The allocation of financial capital has long been recognised as a critical driver of an organisation’s performance. The value of managing and allocating human capital, however, is less widely known. But the results from a new McKinsey Global Survey confirm the positive effects of talent management on business outcomes.
According to respondents, organisations with effective talent-management programs have a better chance than other companies of outperforming competitors and, among publicly owned companies, are likelier to outpace their peers’ returns to shareholders.
The survey also sought to uncover the specific practices that are most predictive of successful talent-management strategy. While there is no one-size-fits-all approach to the effective management of human capital, the survey results reveal three common practices that have an outsize impact on the overall effectiveness of talent management as well as organisational performance.
In the survey, respondents who say all three practices are in place—just 17 percent—are significantly more likely than their peers to rate their organisations’ overall performance, as well as TRS, as better than competitors. They are also 2.5 times more likely than others to rate their organisations’ overall talent-management efforts as effective.
Three drivers of successful talent-management strategy
1. Rapid allocation of talent
At public companies that quickly allocate talent, respondents are 1.5 times more likely than the slower allocators to report better TRS than competitors. The link between rapid allocation and effective talent management is also strong: nearly two-thirds of the fast allocators say their talent-management efforts have improved overall performance, compared with just 29 percent of their slower-moving peers.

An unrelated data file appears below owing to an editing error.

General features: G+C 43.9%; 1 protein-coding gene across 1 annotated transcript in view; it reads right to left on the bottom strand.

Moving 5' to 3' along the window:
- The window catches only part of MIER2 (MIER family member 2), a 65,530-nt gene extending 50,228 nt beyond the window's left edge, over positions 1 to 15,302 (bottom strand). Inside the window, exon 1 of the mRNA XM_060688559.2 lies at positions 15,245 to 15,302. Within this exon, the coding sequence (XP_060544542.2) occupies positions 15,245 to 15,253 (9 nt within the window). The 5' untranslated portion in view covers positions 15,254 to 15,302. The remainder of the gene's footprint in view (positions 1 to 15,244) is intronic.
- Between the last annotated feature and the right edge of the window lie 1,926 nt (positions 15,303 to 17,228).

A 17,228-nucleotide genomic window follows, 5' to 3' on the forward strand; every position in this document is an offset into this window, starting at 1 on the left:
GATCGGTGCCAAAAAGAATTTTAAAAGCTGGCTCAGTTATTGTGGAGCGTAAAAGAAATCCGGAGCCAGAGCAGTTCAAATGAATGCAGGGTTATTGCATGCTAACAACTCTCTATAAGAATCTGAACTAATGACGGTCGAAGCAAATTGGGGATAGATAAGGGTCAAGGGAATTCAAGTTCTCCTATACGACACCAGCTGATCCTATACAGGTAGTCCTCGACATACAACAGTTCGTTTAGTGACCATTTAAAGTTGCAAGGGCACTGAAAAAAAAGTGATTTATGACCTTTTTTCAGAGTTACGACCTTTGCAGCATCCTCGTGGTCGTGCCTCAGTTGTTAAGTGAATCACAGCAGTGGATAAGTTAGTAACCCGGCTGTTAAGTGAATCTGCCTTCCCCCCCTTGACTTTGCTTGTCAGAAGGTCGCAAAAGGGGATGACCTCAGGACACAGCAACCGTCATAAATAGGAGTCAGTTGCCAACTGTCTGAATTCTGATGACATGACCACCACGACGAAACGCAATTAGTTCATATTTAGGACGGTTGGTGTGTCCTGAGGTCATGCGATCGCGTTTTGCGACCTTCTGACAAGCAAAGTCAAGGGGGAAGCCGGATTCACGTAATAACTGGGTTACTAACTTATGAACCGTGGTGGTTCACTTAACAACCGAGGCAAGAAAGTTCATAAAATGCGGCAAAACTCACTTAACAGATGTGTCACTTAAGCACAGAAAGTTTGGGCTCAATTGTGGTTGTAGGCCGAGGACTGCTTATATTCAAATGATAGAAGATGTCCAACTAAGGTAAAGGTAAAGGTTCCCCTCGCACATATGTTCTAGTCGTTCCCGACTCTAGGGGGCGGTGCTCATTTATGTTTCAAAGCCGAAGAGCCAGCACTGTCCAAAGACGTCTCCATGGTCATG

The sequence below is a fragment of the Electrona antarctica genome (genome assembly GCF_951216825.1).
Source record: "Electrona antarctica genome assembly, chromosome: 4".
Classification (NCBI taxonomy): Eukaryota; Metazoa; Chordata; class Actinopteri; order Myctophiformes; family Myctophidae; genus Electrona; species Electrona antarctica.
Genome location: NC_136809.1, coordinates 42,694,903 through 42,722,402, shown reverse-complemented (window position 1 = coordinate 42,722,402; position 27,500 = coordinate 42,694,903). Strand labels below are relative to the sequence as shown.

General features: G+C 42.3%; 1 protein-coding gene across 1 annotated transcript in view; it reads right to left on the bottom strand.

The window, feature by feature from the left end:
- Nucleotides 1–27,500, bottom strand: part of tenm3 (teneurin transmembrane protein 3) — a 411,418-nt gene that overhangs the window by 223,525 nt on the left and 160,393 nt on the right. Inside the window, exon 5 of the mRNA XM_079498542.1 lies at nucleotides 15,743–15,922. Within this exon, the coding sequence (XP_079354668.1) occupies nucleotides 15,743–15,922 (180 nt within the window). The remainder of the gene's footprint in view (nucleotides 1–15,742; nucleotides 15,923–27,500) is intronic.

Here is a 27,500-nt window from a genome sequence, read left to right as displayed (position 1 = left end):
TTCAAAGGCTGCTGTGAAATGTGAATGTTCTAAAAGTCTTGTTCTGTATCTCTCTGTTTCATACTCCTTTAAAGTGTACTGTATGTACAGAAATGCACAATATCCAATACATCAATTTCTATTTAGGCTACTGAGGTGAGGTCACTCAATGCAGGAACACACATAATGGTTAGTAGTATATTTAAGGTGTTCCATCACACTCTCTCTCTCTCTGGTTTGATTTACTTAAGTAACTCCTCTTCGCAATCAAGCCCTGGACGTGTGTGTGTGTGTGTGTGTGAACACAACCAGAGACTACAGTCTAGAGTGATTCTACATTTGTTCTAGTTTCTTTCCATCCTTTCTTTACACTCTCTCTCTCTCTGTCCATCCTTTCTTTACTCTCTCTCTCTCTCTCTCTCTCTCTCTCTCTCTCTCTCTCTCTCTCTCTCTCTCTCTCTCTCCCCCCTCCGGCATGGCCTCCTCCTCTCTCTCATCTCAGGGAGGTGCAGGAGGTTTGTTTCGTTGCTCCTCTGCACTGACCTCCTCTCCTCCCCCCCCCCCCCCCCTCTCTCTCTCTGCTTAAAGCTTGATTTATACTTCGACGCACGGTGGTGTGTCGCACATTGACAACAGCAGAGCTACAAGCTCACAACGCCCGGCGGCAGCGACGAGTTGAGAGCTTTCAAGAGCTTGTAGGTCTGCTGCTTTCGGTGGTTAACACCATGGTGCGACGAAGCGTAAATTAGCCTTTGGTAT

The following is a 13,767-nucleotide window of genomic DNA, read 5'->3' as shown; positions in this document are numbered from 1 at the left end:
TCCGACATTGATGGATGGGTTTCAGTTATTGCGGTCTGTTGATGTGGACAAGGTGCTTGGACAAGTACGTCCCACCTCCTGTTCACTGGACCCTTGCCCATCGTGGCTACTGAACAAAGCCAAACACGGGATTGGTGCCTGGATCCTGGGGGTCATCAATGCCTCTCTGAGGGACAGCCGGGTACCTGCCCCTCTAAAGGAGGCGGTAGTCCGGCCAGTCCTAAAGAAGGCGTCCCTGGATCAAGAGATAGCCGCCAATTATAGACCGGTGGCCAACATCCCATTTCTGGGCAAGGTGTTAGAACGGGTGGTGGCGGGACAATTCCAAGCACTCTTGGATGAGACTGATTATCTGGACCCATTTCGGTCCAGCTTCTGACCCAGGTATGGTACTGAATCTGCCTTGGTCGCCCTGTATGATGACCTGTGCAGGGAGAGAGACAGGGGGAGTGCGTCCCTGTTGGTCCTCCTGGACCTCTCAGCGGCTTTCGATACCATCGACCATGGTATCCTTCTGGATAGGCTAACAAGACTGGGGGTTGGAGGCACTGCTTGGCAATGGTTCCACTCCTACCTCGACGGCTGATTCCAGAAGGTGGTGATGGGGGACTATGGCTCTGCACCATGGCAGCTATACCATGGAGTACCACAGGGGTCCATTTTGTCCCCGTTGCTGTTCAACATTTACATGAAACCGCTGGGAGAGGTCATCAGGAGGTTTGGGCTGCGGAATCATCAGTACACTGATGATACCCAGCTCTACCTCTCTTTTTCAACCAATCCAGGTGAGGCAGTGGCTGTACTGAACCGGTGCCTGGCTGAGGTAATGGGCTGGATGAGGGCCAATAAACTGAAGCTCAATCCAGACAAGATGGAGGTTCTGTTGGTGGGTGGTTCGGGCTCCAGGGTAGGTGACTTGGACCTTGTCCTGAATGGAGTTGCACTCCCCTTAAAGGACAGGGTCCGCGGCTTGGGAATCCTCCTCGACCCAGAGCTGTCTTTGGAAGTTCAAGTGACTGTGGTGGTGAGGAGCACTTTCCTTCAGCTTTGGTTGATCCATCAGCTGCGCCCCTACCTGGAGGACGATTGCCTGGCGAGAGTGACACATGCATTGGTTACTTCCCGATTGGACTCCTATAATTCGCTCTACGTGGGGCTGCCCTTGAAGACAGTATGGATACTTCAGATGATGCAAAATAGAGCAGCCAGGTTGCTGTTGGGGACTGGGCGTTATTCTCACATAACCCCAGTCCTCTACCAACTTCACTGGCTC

2. HR’s involvement in employee experience
A second driver of effective talent management relates to employee experience—specifically, the HR function’s role in ensuring a positive experience across the employee life cycle. Only 37 percent of respondents say that their organisations’ HR functions facilitate a positive employee experience. But those who do are 1.3 times more likely than other respondents to report organisational outperformance and 2.7 times more likely to report effective talent management, though our experience suggests that the HR function’s role is just one of the critical factors that support great employee experience.
3. Strategic HR teams
The third practice of effective talent management is an HR team with a comprehensive understanding of the organisation’s strategy and business priorities. When respondents say their organisations have a strategy-minded HR team, they are 1.4 times more likely to report outperforming competitors and 2.5 times more likely to report the effective management of talent.
The factor that most supports this practice, according to the results, is cross-functional experience. When HR leaders have experience in other functions—including experience as line managers—they are 1.8 times more likely to have a comprehensive understanding of strategy and business priorities. Also important is close collaboration among the organization’s chief HR officer, CEO, and CFO.
Fewer than half of all respondents say those executives work together very closely at their organisations, but those who do are 1.7 times likelier to report a strategy-minded HR function.
The findings also point to the importance of transparency with all employees about strategy and business objectives. Respondents who say their organisations’ employees understand the overall strategy are twice as likely to say their HR team has a comprehensive understanding of the strategy.
Effective talent management—and the practices that best support it—contributes to a company’s financial performance. No one approach works for every company, but
the survey results confirm that rapid allocation of talent, the HR function’s involvement in fostering positive employee experience, and a strategic HR function have the greatest impact on a talent-management program’s effectiveness.
This is adapted from a McKinsey article and the full text can be accessed here.